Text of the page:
What Murdoch and others are missing is the new ecology of the web and how that has changed things for good, in both senses. For those who want critical journalism in all its forms, the debate on pay walls is at best anachronistic and at worst counter-productive. We can see this in three different ways:
Building on the points in my first post of this series, we need to appreciate that even the most successful pay wall strategy will never fund investigative journalism. Pay walls are a form of subscription. But subscriptions have only ever generated about 20% of a newspaper company’s revenue. This means the most successful pay wall will never compensate for the collapse in advertising revenue. Nonetheless, the idea that people paying for content is the holy grail of lost revenue is increasingly promoted by media organisations who are now more willing than ever to explore this option. It has become an almost theological commitment that users should pay. But this overlooks one very significant historical point – consumers have not previously paid for content. As Paul Graham argued, we have paid for the mode of distribution rather than the information being distributed:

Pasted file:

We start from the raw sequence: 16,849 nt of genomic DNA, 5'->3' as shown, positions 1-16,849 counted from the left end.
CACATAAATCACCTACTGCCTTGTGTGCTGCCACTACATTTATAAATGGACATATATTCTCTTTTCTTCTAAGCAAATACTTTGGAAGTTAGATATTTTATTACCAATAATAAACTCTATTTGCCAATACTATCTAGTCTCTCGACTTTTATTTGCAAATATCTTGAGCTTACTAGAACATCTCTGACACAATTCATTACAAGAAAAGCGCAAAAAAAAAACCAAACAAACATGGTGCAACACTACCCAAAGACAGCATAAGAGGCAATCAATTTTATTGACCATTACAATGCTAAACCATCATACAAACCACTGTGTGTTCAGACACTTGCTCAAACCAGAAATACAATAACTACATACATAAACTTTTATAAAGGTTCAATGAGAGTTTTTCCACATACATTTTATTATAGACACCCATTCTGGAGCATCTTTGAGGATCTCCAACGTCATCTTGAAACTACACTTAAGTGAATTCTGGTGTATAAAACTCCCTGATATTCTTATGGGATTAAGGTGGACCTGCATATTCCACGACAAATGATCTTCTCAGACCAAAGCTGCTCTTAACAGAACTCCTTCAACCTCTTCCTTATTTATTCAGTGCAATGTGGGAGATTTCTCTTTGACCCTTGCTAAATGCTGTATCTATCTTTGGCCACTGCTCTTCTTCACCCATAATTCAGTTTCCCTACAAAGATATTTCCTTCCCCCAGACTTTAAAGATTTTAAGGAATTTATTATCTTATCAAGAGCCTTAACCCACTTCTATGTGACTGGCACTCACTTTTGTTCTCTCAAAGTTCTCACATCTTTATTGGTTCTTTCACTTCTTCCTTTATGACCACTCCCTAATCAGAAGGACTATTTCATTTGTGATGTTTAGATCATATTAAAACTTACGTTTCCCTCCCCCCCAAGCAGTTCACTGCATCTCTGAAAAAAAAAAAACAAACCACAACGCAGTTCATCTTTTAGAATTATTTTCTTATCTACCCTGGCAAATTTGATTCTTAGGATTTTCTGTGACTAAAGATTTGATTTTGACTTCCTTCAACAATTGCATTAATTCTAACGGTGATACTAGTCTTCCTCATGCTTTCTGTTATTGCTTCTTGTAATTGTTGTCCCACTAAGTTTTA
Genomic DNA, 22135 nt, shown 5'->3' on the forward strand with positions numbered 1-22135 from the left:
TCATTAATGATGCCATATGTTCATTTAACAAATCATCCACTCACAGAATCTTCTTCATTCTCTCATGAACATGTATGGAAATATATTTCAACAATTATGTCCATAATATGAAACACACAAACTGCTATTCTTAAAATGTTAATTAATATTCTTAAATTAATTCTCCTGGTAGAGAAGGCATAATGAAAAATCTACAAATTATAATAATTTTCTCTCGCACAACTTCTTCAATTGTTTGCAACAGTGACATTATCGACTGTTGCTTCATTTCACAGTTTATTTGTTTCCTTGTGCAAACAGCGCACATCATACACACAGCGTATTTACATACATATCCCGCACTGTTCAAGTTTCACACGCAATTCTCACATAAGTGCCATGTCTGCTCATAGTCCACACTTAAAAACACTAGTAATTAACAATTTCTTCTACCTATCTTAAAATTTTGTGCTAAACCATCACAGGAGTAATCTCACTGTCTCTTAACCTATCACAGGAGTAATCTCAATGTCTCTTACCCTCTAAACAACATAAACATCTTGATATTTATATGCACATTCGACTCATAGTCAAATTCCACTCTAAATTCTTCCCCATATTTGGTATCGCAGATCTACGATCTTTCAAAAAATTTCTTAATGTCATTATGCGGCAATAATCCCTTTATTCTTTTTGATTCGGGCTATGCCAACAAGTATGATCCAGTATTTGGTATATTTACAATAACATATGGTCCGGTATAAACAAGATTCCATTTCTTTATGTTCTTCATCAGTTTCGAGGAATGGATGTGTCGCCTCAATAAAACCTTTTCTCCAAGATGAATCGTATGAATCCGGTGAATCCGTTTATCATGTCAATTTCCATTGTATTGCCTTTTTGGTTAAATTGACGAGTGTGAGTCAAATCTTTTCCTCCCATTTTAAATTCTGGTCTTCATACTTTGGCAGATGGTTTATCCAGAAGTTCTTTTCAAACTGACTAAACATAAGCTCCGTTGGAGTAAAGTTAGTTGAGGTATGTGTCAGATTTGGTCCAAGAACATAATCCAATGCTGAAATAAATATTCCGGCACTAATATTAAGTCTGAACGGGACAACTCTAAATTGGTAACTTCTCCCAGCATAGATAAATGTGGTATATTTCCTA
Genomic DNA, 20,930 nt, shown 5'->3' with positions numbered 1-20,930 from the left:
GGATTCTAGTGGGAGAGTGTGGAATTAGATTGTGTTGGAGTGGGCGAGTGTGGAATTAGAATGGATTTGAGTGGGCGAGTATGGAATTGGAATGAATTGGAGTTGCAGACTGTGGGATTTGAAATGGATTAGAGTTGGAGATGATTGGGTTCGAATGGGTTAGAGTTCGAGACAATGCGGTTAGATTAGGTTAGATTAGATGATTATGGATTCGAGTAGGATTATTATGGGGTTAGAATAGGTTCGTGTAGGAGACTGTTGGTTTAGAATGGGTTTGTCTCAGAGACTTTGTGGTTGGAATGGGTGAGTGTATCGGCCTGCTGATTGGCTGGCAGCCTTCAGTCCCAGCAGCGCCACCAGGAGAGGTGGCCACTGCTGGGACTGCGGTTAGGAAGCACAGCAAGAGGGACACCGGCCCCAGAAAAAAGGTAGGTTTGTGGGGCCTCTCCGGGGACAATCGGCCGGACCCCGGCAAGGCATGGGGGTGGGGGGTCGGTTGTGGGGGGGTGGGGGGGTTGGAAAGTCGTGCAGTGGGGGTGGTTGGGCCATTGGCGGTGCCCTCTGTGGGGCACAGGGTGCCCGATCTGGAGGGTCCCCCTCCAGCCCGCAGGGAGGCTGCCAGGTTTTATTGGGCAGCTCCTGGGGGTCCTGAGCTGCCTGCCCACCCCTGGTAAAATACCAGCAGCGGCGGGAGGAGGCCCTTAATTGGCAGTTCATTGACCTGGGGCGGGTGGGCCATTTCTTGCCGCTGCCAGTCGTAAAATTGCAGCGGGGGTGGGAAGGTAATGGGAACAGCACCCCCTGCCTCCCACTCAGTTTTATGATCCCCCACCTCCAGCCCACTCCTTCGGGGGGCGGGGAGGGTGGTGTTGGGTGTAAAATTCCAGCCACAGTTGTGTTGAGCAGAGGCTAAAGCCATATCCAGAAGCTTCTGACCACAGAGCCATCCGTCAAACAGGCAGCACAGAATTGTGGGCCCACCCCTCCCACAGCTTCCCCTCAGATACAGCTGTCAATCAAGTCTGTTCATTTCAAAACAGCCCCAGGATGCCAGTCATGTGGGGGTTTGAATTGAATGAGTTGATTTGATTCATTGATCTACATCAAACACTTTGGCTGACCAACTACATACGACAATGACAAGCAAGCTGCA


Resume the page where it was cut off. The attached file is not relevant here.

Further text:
Almost every form of publishing has been organized as if the medium was what they were selling, and the content was irrelevant. Book publishers, for example, set prices based on the cost of producing and distributing books. They treat the words printed in the book the same way a textile manufacturer treats the patterns printed on its fabrics.
This has been the case with newspapers too. Rupert Murdoch, now demanding customers stump up for his articles, had no qualms about selling at a loss by reducing the price of The Times to 10 pence a copy (or giving it away as a free item in bulks) during the British newspaper price wars of the 1990s. Having never priced his products in terms of the cost of content, now is an odd time for him to start. It is possible that for highly specialized content consumers will be willing to pay something for access (see the conclusion to this debate). While recent surveys offer contradictory data on how much or how often people will pay, even the highest of these numbers offers no hope as a general solution to the economic crisis of distributing journalism (while the lowest condemns it as a flawed strategy). Corporate media debts are too vast to be eased by revenue from premium content, so we should not cling to the false hope that new money will fund the documentary stories that have long been under-resourced.